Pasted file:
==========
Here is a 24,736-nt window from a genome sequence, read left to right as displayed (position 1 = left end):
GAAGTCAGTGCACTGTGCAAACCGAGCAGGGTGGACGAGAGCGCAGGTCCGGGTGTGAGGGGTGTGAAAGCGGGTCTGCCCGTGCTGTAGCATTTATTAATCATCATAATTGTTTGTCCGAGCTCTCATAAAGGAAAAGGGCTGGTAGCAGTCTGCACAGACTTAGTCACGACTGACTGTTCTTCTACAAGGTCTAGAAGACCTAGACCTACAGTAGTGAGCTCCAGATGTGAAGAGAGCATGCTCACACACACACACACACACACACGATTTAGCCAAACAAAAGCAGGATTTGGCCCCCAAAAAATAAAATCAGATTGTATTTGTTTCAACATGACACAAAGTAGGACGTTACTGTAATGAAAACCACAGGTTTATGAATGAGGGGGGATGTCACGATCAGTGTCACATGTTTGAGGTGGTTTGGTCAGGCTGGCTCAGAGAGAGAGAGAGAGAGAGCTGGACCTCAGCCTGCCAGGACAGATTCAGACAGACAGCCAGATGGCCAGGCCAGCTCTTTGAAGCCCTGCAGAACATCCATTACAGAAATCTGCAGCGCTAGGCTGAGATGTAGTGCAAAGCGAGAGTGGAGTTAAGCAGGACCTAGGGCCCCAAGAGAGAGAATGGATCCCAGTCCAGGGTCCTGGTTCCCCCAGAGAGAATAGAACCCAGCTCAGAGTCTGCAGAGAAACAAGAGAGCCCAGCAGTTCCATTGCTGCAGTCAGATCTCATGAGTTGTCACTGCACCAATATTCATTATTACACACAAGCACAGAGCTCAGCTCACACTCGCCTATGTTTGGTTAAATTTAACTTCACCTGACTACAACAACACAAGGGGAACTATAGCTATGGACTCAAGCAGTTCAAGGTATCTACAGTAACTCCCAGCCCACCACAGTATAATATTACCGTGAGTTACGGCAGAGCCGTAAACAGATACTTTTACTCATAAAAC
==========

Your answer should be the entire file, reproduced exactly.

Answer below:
Here is a 24,736-nt window from a genome sequence, read left to right as displayed (position 1 = left end):
GAAGTCAGTGCACTGTGCAAACCGAGCAGGGTGGACGAGAGCGCAGGTCCGGGTGTGAGGGGTGTGAAAGCGGGTCTGCCCGTGCTGTAGCATTTATTAATCATCATAATTGTTTGTCCGAGCTCTCATAAAGGAAAAGGGCTGGTAGCAGTCTGCACAGACTTAGTCACGACTGACTGTTCTTCTACAAGGTCTAGAAGACCTAGACCTACAGTAGTGAGCTCCAGATGTGAAGAGAGCATGCTCACACACACACACACACACACACGATTTAGCCAAACAAAAGCAGGATTTGGCCCCCAAAAAATAAAATCAGATTGTATTTGTTTCAACATGACACAAAGTAGGACGTTACTGTAATGAAAACCACAGGTTTATGAATGAGGGGGGATGTCACGATCAGTGTCACATGTTTGAGGTGGTTTGGTCAGGCTGGCTCAGAGAGAGAGAGAGAGAGAGCTGGACCTCAGCCTGCCAGGACAGATTCAGACAGACAGCCAGATGGCCAGGCCAGCTCTTTGAAGCCCTGCAGAACATCCATTACAGAAATCTGCAGCGCTAGGCTGAGATGTAGTGCAAAGCGAGAGTGGAGTTAAGCAGGACCTAGGGCCCCAAGAGAGAGAATGGATCCCAGTCCAGGGTCCTGGTTCCCCCAGAGAGAATAGAACCCAGCTCAGAGTCTGCAGAGAAACAAGAGAGCCCAGCAGTTCCATTGCTGCAGTCAGATCTCATGAGTTGTCACTGCACCAATATTCATTATTACACACAAGCACAGAGCTCAGCTCACACTCGCCTATGTTTGGTTAAATTTAACTTCACCTGACTACAACAACACAAGGGGAACTATAGCTATGGACTCAAGCAGTTCAAGGTATCTACAGTAACTCCCAGCCCACCACAGTATAATATTACCGTGAGTTACGGCAGAGCCGTAAACAGATACTTTTACTCATAAAAC